Devolution in the UK created a national Parliament in Scotland, a national Assembly in Wales and a national Assembly in Northern Ireland. This process transferred, and continues to transfer, varying levels of power from the UK Parliament to the UK's nations - but kept authority over the devolved institutions in the UK Parliament itself.
Scotland, Wales and Northern Ireland all held successful referendums on devolution in the late 1990s. This led to the establishment of separate Parliaments or Assemblies and the democratic election of officials.
Devolved and reserved powers
Devolved powers are decisions that Parliament controlled in the past, but are now taken by the separate bodies, e.g., the Scottish Parliament. This could include matters like education or health.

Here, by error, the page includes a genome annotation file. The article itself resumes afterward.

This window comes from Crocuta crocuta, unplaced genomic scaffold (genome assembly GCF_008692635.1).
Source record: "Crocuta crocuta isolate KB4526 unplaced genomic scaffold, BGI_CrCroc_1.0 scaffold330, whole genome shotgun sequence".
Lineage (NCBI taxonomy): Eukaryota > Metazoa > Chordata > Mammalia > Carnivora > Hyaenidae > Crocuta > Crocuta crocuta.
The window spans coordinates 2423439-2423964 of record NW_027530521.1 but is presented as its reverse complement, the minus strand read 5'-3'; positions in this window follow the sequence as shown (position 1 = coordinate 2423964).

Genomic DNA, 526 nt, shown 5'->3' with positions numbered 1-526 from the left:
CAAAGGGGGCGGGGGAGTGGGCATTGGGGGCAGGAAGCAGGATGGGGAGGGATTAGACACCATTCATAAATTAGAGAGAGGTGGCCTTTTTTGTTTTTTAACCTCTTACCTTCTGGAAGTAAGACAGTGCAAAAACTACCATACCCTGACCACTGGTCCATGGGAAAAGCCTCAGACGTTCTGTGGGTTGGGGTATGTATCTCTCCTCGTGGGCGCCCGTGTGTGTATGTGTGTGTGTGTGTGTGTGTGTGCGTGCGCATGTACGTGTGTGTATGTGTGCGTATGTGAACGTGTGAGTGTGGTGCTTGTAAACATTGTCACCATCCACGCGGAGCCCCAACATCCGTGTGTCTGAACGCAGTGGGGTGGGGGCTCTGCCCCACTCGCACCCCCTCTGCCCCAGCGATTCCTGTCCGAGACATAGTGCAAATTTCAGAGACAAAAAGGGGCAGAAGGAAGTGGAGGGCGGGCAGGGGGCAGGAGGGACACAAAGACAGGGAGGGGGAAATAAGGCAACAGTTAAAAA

Reserved powers including, amongst others, UK defence and foreign policy remain with Parliament in Westminster.
In each case, the legislation establishing the separate bodies determined which powers were devolved and which were reserved. Ultimately Parliament can still legislate on devolved matter but generally doesn't do so.
Transfer of powers
The Scottish Parliament and the National Assembly for Wales took responsibility for their devolved powers on 1 July 1999, the Northern Ireland Assembly followed on 2 December 1999.
The Northern Ireland Assembly was suspended at midnight on 14 October 2002. Power was restored to the Northern Ireland Assembly on 8 May 2007.
Since the original transfer of powers, new legislation has also seen other powers devolved to Scotland, Wales and Northern Ireland.